And peace established between these realms.
But there remains a scruple in that too;
For though her father be the King of Naples,
Duke of Anjou and Maine, yet is he poor,
And our nobility will scorn the match.
Mar. Hear ye, captain? Are you not at leisure?
Suf. [Aside.] It shall be so, disdain they ne'er
so much:
Henry is youthful and will quickly yield.
Madam, I have a secret to reveal, too
Mar. [Aside.] What though I be enthrall'd?
he seems a knight,
And will not any way dishonour me.
Suf. Lady, vouchsafe to listen what I say.
Mar. [Aside.] Perhaps I shall be rescu'd by
the French;
And then I need not crave his courtesy.
Suf. Sweet madam, give me hearing in a
cause—
Mar. Tush, women have been captivate ere now.
Suf. Lady, wherefore talk you so?
Mar. I cry you mercy, 'tis but quid for quo.
Suf. Say, gentle princess, would you not sup-
pose
Your bondage happy to be made a queen?
Mar. To be a queen in bondage is more vile
Than is a slave in base servility;
For princes should be free.
Suf. And so shall you,
If happy England's royal king be free.
Mar. Why, what concerns his freedom unto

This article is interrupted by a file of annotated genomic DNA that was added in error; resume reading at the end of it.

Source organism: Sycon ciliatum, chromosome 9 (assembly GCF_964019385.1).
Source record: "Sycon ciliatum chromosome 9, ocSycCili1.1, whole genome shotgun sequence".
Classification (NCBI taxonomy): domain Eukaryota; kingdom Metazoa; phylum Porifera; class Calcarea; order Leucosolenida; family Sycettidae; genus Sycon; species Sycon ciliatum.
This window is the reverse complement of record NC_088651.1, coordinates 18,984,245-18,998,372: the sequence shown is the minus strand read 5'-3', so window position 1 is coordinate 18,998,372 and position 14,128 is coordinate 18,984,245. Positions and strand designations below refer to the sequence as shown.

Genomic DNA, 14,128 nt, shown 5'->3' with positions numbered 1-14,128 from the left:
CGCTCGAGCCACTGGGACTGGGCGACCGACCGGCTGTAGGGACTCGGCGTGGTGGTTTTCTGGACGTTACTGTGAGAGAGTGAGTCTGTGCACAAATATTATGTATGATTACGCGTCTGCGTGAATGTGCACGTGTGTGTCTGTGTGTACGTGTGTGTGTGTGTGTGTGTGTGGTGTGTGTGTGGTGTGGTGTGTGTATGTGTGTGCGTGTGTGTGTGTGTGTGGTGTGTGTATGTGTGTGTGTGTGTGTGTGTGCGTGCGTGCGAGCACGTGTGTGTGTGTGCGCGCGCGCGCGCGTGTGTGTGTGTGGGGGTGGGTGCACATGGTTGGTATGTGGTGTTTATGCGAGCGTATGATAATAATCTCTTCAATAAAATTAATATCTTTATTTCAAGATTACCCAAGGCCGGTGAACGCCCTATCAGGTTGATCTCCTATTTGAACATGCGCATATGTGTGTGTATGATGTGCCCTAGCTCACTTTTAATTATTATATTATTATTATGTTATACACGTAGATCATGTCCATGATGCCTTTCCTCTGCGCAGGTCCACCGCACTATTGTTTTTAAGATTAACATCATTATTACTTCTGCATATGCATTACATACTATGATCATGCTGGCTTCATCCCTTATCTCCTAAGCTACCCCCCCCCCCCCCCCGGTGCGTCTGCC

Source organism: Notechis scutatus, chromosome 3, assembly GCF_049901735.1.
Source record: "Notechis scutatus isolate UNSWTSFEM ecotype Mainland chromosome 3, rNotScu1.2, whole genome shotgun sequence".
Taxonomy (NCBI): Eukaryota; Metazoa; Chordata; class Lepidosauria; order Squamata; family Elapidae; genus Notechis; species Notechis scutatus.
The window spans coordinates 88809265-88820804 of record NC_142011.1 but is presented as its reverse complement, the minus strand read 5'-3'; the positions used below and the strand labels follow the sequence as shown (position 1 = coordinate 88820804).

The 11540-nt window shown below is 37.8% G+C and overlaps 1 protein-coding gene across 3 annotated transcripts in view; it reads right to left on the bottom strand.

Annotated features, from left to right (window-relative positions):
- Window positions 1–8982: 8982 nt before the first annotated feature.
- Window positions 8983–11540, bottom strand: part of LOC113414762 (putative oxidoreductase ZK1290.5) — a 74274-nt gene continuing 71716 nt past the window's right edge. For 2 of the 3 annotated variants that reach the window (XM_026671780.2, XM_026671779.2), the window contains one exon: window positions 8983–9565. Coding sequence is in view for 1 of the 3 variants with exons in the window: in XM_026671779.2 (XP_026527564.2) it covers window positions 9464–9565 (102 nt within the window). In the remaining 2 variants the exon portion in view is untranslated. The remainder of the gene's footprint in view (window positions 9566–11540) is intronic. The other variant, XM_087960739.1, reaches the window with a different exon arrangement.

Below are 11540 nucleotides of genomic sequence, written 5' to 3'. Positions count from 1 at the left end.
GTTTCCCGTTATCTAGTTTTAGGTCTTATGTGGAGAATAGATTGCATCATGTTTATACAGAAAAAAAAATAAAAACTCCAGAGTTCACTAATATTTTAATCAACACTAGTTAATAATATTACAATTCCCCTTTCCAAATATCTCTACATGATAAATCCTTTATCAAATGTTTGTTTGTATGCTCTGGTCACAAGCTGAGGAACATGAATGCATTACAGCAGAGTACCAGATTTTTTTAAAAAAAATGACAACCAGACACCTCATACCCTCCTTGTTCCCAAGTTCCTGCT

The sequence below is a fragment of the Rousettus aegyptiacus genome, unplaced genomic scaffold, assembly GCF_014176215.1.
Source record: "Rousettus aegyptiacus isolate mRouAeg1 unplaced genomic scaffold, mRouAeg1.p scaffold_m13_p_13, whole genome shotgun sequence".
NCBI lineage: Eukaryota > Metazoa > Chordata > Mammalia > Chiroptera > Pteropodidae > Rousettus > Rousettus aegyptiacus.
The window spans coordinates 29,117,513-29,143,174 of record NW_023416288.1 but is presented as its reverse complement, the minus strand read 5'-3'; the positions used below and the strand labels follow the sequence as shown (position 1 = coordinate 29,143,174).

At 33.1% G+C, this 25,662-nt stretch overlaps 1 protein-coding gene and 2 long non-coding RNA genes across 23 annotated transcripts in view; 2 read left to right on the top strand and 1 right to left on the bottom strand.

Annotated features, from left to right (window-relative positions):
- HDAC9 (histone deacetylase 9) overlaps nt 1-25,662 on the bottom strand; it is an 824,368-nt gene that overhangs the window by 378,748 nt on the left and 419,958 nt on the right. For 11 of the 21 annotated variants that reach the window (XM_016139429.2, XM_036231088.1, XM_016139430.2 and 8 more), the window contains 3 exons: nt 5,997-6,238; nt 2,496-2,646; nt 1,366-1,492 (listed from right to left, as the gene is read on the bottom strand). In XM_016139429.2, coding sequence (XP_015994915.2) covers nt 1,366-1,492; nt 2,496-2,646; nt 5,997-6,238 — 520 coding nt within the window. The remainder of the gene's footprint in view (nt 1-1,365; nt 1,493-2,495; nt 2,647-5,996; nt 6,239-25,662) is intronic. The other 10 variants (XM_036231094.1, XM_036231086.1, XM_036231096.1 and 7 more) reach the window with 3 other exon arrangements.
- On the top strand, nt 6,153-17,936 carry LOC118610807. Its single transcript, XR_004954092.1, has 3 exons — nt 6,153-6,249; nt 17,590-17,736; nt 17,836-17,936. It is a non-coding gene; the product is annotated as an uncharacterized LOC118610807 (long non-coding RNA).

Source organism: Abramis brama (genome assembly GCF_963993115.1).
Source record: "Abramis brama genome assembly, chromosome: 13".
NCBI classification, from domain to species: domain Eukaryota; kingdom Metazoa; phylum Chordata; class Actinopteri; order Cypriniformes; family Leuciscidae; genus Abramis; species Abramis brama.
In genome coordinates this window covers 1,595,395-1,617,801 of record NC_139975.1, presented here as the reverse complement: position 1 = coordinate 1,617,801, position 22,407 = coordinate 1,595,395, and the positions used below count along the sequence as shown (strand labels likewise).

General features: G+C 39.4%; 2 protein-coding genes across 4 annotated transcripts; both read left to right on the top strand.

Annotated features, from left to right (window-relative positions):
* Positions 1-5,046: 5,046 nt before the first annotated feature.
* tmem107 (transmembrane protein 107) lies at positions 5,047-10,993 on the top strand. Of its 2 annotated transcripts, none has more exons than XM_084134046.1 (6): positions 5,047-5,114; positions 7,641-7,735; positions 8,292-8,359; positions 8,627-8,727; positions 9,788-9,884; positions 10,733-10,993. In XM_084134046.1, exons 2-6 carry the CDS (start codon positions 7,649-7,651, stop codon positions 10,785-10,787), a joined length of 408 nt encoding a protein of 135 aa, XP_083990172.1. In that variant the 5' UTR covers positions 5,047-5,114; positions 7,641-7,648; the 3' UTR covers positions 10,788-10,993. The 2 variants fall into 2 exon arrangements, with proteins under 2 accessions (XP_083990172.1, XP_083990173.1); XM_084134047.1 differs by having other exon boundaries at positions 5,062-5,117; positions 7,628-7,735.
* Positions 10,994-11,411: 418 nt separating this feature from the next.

me?
Suf. I'll undertake to make thee Henry's queen,
To put a golden sceptre in thy hand
And set a precious crown upon thy head,
If thou wilt condescend to be my—
Mar. What?
Suf. His love.
Mar. I am unworthy to be Henry's wife.
Suf. No, gentle madam; I unworthy am
To woo so fair a dame to be his wife
And have no portion in the choice myself.
How say you, madam, are you so.content?
Mar. An if my father please, I am content.
Suf. Then call our captains and our colours
forth!
And, madam, at your father's castle walls
We'll crave a parley, to confer with him.
[Troops come forward.

A Parley sounded. Enter REIGNIER on
the Walls.
Suf. See, Reignier, see thy daughter prisoner!
Reig. To whom?
Suf. To me.
Reig. Suffolk, what remedy?
I am a soldier, and unapt to weep,
Or to exclaim on Fortune's fickleness.
Suf. Yes, there is remedy enough, my lord:
Consent, and for thy honour, give consent,
Thy daughter shall be wedded to my king,
Whom I with pain have woo'd and won thereto;
And this her easy-held imprisonment
Hath gain'd thy daughter princely liberty.
Reig. Speaks Suffolk as he thinks?
Suf. Fair Margaret knows
That Suffolk doth not flatter, face, or feign.
Reig. Upon thy princely warrant, I descend
To give thee answer of thy just demand.